Found 1974 Hypotheses across 198 Pages (0.006 seconds)
  1. Lexical numbers (LNs) are a necessary predictor for grammatical number (GN)Overmann, Karenleigh A. - Numerosity structures the expression of quantity in lexical numbers and gram..., 2015 - 2 Variables

    In order to examine the development of lexical numbers (LN), the linguistic rules which allow for expression of high quantities and complex numerical operations, Overmann examines LN's association with grammatical number (GN), an expression of quantity based on the distinction between singular and multiple entities. LN and GN generally occur together, but LN is also found in a significant number of societies lacking GN, indicating that the two are both independent and related. A subsequent analysis of geographic distribution of LNs and GN indicates that LN may emerge prior to GN as a result of the interaction of numerosity (the ability to perceive different quantities) with tactile engagement with material structures (e.g. tools, the hand) which may subsequently lead to the development of GN. Overmann examines the theoretical implications of and explanations for these findings, and discusses how the present study contributes to the knowledge of linguistic frameworks.

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  2. Lexical numbers (LNs) are sufficient for grammatical number (GN)Overmann, Karenleigh A. - Numerosity structures the expression of quantity in lexical numbers and gram..., 2015 - 2 Variables

    In order to examine the development of lexical numbers (LN), the linguistic rules which allow for expression of high quantities and complex numerical operations, Overmann examines LN's association with grammatical number (GN), an expression of quantity based on the distinction between singular and multiple entities. LN and GN generally occur together, but LN is also found in a significant number of societies lacking GN, indicating that the two are both independent and related. A subsequent analysis of geographic distribution of LNs and GN indicates that LN may emerge prior to GN as a result of the interaction of numerosity (the ability to perceive different quantities) with tactile engagement with material structures (e.g. tools, the hand) which may subsequently lead to the development of GN. Overmann examines the theoretical implications of and explanations for these findings, and discusses how the present study contributes to the knowledge of linguistic frameworks.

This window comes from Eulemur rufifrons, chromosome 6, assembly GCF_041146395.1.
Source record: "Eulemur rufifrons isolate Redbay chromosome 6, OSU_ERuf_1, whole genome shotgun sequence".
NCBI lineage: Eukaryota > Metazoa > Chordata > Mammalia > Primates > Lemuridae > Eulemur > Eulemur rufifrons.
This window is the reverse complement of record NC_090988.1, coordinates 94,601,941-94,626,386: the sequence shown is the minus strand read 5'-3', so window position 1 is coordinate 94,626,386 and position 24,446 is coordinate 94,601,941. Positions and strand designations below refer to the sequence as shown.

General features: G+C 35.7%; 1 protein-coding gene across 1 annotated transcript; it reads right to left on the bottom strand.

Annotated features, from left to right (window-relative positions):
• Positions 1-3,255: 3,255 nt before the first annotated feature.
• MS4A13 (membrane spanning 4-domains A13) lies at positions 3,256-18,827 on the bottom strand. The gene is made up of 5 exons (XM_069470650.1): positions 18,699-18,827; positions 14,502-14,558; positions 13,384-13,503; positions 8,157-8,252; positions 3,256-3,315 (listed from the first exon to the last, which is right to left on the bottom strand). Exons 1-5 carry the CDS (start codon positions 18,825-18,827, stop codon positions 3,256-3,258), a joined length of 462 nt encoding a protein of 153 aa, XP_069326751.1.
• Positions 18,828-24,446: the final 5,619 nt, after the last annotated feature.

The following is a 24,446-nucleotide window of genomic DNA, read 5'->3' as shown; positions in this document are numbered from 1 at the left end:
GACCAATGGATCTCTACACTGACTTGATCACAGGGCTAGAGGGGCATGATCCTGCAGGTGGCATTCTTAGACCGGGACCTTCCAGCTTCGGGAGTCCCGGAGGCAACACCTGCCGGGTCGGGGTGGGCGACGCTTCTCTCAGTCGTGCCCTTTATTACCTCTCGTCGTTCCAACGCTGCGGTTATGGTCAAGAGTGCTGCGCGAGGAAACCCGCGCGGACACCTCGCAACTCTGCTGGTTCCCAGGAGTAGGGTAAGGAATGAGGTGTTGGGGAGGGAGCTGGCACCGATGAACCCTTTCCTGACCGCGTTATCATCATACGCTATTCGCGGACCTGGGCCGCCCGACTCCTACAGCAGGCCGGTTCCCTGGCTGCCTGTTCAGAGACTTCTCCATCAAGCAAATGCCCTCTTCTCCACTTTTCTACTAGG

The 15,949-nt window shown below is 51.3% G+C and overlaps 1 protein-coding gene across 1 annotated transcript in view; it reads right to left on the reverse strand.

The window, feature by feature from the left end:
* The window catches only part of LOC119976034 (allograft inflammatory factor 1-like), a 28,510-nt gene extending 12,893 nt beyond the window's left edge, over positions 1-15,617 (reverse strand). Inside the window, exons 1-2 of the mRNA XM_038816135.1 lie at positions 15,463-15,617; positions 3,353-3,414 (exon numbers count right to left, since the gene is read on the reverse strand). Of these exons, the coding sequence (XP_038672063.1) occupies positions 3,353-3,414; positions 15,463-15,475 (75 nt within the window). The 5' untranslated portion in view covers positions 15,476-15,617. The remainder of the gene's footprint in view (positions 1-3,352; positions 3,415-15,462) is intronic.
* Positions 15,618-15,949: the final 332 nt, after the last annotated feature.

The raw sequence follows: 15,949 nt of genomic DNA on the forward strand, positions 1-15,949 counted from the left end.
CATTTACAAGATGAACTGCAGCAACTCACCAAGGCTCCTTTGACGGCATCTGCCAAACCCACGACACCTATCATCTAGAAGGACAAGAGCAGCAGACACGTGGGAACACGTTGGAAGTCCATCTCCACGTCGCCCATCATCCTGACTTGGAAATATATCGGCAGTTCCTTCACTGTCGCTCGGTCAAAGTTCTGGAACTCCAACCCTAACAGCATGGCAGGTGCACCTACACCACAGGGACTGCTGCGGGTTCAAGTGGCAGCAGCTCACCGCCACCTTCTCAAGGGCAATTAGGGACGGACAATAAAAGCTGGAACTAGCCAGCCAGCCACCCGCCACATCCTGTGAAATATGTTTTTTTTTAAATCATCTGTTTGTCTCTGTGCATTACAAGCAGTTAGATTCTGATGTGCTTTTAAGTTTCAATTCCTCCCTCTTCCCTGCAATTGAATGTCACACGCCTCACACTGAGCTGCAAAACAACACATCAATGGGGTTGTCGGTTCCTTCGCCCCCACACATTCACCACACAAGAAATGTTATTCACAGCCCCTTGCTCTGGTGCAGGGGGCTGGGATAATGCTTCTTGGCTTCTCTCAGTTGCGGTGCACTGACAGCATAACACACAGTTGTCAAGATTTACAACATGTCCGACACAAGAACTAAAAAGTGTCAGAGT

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  3. Grammatical number (GN) is sufficient for lexical numbers (LNs)Overmann, Karenleigh A. - Numerosity structures the expression of quantity in lexical numbers and gram..., 2015 - 2 Variables

    In order to examine the development of lexical numbers (LN), the linguistic rules which allow for expression of high quantities and complex numerical operations, Overmann examines LN's association with grammatical number (GN), an expression of quantity based on the distinction between singular and multiple entities. LN and GN generally occur together, but LN is also found in a significant number of societies lacking GN, indicating that the two are both independent and related. A subsequent analysis of geographic distribution of LNs and GN indicates that LN may emerge prior to GN as a result of the interaction of numerosity (the ability to perceive different quantities) with tactile engagement with material structures (e.g. tools, the hand) which may subsequently lead to the development of GN. Overmann examines the theoretical implications of and explanations for these findings, and discusses how the present study contributes to the knowledge of linguistic frameworks.

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  4. Material complexity will be positively associated with later-stage number terms (23).Overmann, Karenleigh A. - Material scaffolds in numbers and time, 2013 - 2 Variables

    This paper examines the relationship between the complexity of a society's material culture and its development of cognitive technologies for numeration and timekeeping. The researcher claims that the resulting positive correlation between these variables as support for a theory of material culture as 'scaffolding' for number concepts, providing tangible, shareable, manipulable forms for abstract numerical constructions.